Let Them Be Children

Sometimes  your plans for kids just don’t work!  Then you have to grab the moment and do the best you can.

That’s what happened to me on Sunday. (This was written in 2010 when I was in charge of Children’s Ministries).  My well-planned main idea and its applications just did not fly.  The kids were restless and undisciplined.  “Whatever happened to self-discipline?” I thought.

My lesson on Luke 4 of Jesus not being accepted in his hometown because they just refused to believe the plain teaching of the Bible just never connected.  Maybe it was because they ate the sugared snacks between church and Sunday School; maybe it was the age range of 4-10; maybe I’m just not a good disciplinian.  Whatever. It will happen to you too.

I finally gave up on making my point about obeying the plain teachings of the Bible.  Instead, I said, “If I didn’t love you kids so much, I’d probably quit teaching you.  But, I love you at least somewhat like Jesus loves you–with steady love. I’m not going to stop that either!”  Then we sang all verses of “Jesus Loves Me” and went out on the playground.

The Teaching Tip is Sometimes your best laid plans just won’t work.  But, no child will hear the good news that God loves them and saves them if you do not delight, once in awhile, in their mere childishness.  They are children, after all.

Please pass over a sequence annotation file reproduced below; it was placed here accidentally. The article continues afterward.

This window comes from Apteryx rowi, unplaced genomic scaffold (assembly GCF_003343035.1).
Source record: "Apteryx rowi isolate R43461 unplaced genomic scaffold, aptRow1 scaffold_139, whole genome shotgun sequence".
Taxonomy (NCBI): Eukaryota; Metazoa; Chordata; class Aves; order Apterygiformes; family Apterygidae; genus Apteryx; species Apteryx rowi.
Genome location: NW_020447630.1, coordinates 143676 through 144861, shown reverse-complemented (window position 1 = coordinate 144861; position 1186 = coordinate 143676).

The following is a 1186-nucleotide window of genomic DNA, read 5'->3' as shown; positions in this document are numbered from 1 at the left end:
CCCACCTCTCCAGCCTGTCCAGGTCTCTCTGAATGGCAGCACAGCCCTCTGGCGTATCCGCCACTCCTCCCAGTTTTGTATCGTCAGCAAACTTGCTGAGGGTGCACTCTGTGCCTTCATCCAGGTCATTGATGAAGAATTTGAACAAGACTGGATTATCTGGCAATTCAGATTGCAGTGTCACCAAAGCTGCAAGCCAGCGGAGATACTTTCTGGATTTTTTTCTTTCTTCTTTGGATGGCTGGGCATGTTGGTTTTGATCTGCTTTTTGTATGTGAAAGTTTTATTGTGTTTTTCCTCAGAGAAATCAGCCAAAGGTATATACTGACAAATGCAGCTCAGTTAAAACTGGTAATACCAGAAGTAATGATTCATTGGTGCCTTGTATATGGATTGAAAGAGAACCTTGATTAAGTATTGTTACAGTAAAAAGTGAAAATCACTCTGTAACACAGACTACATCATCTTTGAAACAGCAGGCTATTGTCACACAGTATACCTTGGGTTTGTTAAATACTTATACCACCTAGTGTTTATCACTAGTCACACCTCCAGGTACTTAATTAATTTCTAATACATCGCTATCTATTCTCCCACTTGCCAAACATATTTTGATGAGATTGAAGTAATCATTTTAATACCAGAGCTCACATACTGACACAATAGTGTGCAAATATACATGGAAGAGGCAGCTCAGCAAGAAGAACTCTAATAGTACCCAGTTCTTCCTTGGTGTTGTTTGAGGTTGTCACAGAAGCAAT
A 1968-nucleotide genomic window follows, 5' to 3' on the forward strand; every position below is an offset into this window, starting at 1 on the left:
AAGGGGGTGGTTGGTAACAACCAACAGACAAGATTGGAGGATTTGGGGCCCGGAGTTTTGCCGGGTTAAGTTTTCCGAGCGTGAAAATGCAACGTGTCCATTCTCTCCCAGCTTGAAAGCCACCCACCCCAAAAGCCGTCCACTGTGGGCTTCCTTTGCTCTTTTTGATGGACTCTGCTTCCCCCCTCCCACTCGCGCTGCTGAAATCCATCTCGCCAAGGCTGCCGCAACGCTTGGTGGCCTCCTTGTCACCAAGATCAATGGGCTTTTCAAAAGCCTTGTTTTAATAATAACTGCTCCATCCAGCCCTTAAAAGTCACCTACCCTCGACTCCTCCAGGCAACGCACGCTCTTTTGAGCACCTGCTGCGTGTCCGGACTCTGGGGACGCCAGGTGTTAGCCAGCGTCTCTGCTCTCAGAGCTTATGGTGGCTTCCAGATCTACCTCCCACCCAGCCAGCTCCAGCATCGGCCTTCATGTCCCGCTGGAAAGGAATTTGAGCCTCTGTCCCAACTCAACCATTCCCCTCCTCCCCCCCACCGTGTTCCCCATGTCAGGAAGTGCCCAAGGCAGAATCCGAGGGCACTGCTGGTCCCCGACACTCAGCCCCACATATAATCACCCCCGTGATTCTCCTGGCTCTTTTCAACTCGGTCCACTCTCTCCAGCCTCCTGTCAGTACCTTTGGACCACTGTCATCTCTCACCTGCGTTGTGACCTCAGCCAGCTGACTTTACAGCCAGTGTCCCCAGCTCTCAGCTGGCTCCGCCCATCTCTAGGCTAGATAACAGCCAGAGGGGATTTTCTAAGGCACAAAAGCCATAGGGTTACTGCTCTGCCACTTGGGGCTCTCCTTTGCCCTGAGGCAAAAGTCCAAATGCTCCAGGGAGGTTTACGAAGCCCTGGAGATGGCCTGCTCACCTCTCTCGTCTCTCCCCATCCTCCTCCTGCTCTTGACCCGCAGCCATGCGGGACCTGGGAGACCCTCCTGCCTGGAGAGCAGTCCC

About Carol Brandt

I earned a B.A. in History from Florida State University and M.Ed in.Higher Education from Florida Atlantic University. I taught high school social studies before “retiring” to full-time homemaking and raising two daughters. Now I love being a grandmother to four boys and a girl. I have also raised five collies.

My husband, John, was an optometrist, who worked tirelessly for his profession through private practice and as a consultant, and served on the Board of Trustees of Illinois College of Optometry for twenty years.

Ernest Reisinger was my chief mentor in this warm-hearted application of Calvinism. He gave me many books! The Founders Journal and Founders Conferences, Martyn Lloyd-Jones, and Charles Spurgeon have been other sources of Reformed thinking as well as the other warm-hearted ones listed in my book, “Warm-hearted Calvinists.”

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